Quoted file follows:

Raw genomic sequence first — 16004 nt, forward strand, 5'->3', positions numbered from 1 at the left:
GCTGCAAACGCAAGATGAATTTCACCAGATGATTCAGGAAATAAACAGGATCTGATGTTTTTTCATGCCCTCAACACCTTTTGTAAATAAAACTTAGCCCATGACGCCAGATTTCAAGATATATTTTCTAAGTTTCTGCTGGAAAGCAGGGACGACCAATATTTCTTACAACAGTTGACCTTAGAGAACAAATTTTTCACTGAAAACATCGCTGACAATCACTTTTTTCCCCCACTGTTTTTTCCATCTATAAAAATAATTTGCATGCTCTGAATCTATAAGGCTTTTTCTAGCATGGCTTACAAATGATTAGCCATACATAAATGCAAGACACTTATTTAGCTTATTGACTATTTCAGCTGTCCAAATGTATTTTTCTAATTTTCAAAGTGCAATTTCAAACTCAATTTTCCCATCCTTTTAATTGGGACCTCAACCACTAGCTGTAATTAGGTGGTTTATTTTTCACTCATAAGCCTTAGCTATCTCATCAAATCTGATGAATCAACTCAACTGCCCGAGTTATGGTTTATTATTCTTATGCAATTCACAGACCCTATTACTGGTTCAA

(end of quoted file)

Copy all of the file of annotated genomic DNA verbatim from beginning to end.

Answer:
Raw genomic sequence first — 16004 nt, forward strand, 5'->3', positions numbered from 1 at the left:
GCTGCAAACGCAAGATGAATTTCACCAGATGATTCAGGAAATAAACAGGATCTGATGTTTTTTCATGCCCTCAACACCTTTTGTAAATAAAACTTAGCCCATGACGCCAGATTTCAAGATATATTTTCTAAGTTTCTGCTGGAAAGCAGGGACGACCAATATTTCTTACAACAGTTGACCTTAGAGAACAAATTTTTCACTGAAAACATCGCTGACAATCACTTTTTTCCCCCACTGTTTTTTCCATCTATAAAAATAATTTGCATGCTCTGAATCTATAAGGCTTTTTCTAGCATGGCTTACAAATGATTAGCCATACATAAATGCAAGACACTTATTTAGCTTATTGACTATTTCAGCTGTCCAAATGTATTTTTCTAATTTTCAAAGTGCAATTTCAAACTCAATTTTCCCATCCTTTTAATTGGGACCTCAACCACTAGCTGTAATTAGGTGGTTTATTTTTCACTCATAAGCCTTAGCTATCTCATCAAATCTGATGAATCAACTCAACTGCCCGAGTTATGGTTTATTATTCTTATGCAATTCACAGACCCTATTACTGGTTCAA